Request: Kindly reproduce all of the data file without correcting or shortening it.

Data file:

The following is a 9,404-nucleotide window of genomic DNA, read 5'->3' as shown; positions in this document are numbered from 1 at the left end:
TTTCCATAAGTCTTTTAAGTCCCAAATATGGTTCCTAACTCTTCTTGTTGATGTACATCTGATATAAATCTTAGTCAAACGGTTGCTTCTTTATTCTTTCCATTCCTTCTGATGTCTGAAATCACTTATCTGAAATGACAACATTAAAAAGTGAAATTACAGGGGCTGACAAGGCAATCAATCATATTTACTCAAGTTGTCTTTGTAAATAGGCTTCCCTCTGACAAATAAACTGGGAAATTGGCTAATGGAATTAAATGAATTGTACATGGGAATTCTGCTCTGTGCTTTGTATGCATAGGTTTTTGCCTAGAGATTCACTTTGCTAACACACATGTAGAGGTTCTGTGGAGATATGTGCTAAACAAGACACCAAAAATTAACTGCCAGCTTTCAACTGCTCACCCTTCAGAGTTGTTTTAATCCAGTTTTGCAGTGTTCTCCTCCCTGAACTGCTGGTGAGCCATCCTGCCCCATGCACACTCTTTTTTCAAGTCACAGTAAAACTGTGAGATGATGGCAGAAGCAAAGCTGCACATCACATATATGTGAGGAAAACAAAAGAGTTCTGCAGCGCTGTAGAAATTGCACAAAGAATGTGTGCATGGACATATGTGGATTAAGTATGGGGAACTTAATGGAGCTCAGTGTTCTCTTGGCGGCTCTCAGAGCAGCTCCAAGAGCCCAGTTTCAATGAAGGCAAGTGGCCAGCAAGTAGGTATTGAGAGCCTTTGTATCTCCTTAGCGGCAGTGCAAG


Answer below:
The following is a 9,404-nucleotide window of genomic DNA, read 5'->3' as shown; positions in this document are numbered from 1 at the left end:
TTTCCATAAGTCTTTTAAGTCCCAAATATGGTTCCTAACTCTTCTTGTTGATGTACATCTGATATAAATCTTAGTCAAACGGTTGCTTCTTTATTCTTTCCATTCCTTCTGATGTCTGAAATCACTTATCTGAAATGACAACATTAAAAAGTGAAATTACAGGGGCTGACAAGGCAATCAATCATATTTACTCAAGTTGTCTTTGTAAATAGGCTTCCCTCTGACAAATAAACTGGGAAATTGGCTAATGGAATTAAATGAATTGTACATGGGAATTCTGCTCTGTGCTTTGTATGCATAGGTTTTTGCCTAGAGATTCACTTTGCTAACACACATGTAGAGGTTCTGTGGAGATATGTGCTAAACAAGACACCAAAAATTAACTGCCAGCTTTCAACTGCTCACCCTTCAGAGTTGTTTTAATCCAGTTTTGCAGTGTTCTCCTCCCTGAACTGCTGGTGAGCCATCCTGCCCCATGCACACTCTTTTTTCAAGTCACAGTAAAACTGTGAGATGATGGCAGAAGCAAAGCTGCACATCACATATATGTGAGGAAAACAAAAGAGTTCTGCAGCGCTGTAGAAATTGCACAAAGAATGTGTGCATGGACATATGTGGATTAAGTATGGGGAACTTAATGGAGCTCAGTGTTCTCTTGGCGGCTCTCAGAGCAGCTCCAAGAGCCCAGTTTCAATGAAGGCAAGTGGCCAGCAAGTAGGTATTGAGAGCCTTTGTATCTCCTTAGCGGCAGTGCAAG